Trending Topics

‘Brutalized By Our Flawed Legal System’: New York State to Pay $5.5M to Black Man Wrongfully Convicted of 1981 Rape That Made the Alleged Victim a Best-Selling Author

A Syracuse man, wrongfully convicted of rape over 40 years ago, is set to receive a $5.5 million payout from the state of New York.

The man spent almost two decades in prison, while the woman went on to make millions off of the now-debunked sexual assault memoir that she published as a best-selling book.

After being exonerated in 2021 of the 1981 rape of Alice Sebold, who based her memoir “Lucky” on the alleged account, Anthony Broadwater, 62, hopes to be awarded a multi-million settlement for his wrongful conviction. As a result, the man spent 16 ½ years in state prison and 23 years on the sexual assault offender registry.

Anthony Broadwater settlement
New York has offered to pay Anthony Broadwater $5.5 million after he was wrongfully accused of raping Alice Sebold. (Photos: Twitter/Stance Grounded)

The State of New York had stalled the settlement, according to, but in October 2022, Attorney General Letitia James said her desire was to get the deal done “soon.”

“So we’re reviewing that case, and I understand the injustice and hopefully we’ll reach a settlement with his attorneys soon,” James she said at the time.

David Hammond and Melissa Swartz, Broadwater’s attorneys, said the support for James helped the proposal move forward.

On Tuesday, Feb. 14, lawyers presented the proposed $5.5 settlement to a judge to push forward. A local assistant attorney general Bonnie Levy agreed that the settlement will be in the seven figures. However, she has not said this to Broadway under oath and did not demand it be a part of the court process.

The amount the exoneree will receive is substantially less than the original $50 million he and his team originally asked for.

Though Broadwater shared he was “thankful” for the award, he also bemoaned the last 40 years he lost while incarcerated for a crime he did not commit.

This is the first of two federal civil rights lawsuits he has filed against the Syracuse police and the county district attorney’s office.

Hammond said, “We still have a lot of work to do to hold those accountable [for his wrongful conviction].”

Broadwater’s arrest and conviction were odd, as several factors were at play in the early 80s.

First, Sebold identified a then-20-year-old Broadwater months after her sexual assault. She said she saw Broadwater, whom she said was her attacker, near the Syracuse University campus, and he was promptly arrested and prosecuted.

Sebold selected a different person in a police lineup, and later in her book “Lucky” said she believed Broadwater and the other man she picked tried to trick her and that’s why she made the wrong choice.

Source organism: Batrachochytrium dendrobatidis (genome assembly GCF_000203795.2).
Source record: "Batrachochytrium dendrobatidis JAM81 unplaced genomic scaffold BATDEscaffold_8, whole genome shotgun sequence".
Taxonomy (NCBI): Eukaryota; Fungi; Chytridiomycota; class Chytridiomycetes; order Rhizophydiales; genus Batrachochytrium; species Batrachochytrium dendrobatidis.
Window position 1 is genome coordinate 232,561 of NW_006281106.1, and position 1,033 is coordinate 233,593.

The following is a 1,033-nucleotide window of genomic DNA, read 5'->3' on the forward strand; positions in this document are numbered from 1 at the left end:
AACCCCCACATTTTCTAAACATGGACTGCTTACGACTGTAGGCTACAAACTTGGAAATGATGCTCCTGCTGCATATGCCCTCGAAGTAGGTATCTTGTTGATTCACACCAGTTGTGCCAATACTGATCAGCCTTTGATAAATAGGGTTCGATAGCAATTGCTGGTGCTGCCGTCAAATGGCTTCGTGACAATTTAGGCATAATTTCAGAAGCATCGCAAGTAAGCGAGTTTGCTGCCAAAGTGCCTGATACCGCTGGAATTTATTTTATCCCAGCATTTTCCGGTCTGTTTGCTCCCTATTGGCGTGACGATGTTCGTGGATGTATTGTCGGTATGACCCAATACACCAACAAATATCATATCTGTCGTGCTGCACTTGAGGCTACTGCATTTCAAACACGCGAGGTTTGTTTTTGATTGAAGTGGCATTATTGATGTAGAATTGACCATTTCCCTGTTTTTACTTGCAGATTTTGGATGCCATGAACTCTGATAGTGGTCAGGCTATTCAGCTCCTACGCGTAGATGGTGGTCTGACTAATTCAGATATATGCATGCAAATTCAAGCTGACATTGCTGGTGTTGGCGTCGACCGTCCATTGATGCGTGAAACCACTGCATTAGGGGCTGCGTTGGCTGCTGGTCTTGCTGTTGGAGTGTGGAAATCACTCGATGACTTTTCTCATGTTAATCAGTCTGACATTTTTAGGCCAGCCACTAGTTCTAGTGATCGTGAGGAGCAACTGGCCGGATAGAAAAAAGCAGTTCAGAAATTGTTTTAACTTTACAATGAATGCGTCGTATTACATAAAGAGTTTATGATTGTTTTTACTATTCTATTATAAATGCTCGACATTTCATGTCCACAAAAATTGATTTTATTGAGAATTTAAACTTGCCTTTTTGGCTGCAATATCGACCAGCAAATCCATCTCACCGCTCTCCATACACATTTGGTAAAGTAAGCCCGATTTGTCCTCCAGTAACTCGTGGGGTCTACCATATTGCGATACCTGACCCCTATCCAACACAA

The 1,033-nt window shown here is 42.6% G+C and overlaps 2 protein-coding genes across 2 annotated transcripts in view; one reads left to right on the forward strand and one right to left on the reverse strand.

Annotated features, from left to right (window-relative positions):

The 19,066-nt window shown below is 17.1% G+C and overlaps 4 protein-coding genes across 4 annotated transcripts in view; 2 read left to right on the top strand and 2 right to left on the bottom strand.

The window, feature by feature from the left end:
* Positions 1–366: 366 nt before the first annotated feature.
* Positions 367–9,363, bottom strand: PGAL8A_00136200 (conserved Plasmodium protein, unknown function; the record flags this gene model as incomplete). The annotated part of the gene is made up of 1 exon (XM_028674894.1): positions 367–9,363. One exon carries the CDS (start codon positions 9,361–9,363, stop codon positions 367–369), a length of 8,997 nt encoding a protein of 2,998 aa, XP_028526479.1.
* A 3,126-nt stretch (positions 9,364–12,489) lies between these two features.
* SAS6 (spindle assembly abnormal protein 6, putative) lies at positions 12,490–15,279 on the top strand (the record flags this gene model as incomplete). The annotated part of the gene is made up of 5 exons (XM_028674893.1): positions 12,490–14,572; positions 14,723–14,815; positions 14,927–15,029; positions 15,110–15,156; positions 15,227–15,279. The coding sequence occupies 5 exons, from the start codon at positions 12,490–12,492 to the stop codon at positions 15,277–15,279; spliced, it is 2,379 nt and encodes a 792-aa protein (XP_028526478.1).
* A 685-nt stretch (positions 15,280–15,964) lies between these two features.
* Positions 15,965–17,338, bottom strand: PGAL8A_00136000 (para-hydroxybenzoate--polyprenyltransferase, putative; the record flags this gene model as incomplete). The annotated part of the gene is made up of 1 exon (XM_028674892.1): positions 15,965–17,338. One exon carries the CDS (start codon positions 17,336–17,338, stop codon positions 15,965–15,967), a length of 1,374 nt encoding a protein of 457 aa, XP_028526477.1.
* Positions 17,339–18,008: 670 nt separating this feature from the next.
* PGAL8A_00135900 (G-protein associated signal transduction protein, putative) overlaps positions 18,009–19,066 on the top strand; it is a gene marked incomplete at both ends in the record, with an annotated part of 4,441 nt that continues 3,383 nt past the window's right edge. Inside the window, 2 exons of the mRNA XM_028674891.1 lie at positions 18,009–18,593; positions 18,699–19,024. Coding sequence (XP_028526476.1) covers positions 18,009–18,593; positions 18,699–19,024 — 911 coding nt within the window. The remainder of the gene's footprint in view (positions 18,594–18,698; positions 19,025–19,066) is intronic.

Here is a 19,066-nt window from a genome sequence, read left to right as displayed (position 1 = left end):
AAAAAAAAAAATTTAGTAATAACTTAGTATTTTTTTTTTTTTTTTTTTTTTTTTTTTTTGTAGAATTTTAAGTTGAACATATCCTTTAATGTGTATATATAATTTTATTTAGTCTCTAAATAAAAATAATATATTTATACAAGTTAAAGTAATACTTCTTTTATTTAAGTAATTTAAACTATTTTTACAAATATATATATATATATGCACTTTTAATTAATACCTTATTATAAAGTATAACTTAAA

The reality is that Broadwater never met the individual in the lineup, and law enforcement also has no evidence or record that the two have worked together or knew each other.

This ruling was appealed, and an appellate court upheld the conviction, under the defense notion the five Black men in the police lineup looked alike.

The only evidence to connect Broadwater to the Sebold’s attack was a microscopic hair analysis, forensic matter the FBI has since debunked. Still, in 1982, a judge found the man guilty without a trial by jury.

Current Onondaga County district attorney, William Fitzpatrick, also pushed for his exoneration. He brought new evidence provided by Broadwater’s lawyers to State Supreme Court Justice Gordon Cuffy, who cleared him in 2021.

Years later, after writing about her role in helping him get convicted and after his exoneration, Sebold apologized to Broadwater. The apology was not given in person but in an open letter on

She wrote, “First, I want to say that I am truly sorry to Anthony Broadwater and I deeply regret what you have been through. I am sorry most of all for the fact that the life you could have led was unjustly robbed from you, and I know that no apology can change what happened to you and never will.”

The author, whose book has been removed from publication, continued to explain that at the time of the accusation, she was a young woman who put her “faith in the American legal system.”

Sebold said her “goal in 1982 was justice — not to perpetuate injustice.”

“I am grateful that Mr. Broadwater has finally been vindicated, but the fact remains that 40 years ago, he became another young Black man brutalized by our flawed legal system. I will forever be sorry for what was done to him,” the woman stated in the article.

A film based on the work also lost its financing, according to Variety magazine.

The executive producer of the film, Timothy Mucciante, left the project after discovering flaws in the conviction and evidence supporting Broadwater’s innocence. Mucciante was going to fund the movie through his Red Badge Films but did a complete about-face when he discovered more information about her story. He also played a role in getting authorities to re-examine Broadwater’s conviction.

Broadwater accepted Sebold’s apology and said he will not file any charges or sue her regarding the wrongful accusation, despite losing almost 40 years of his life. This included not being able to work at certain jobs or even have children because of his status as a sex offender.

In 2021, when his conviction was overturned, he said, “I wouldn’t bring children into this world because of this and now, we’re past (that) age. We can’t have children.”

The status of the second lawsuit has not been made public.

Back to top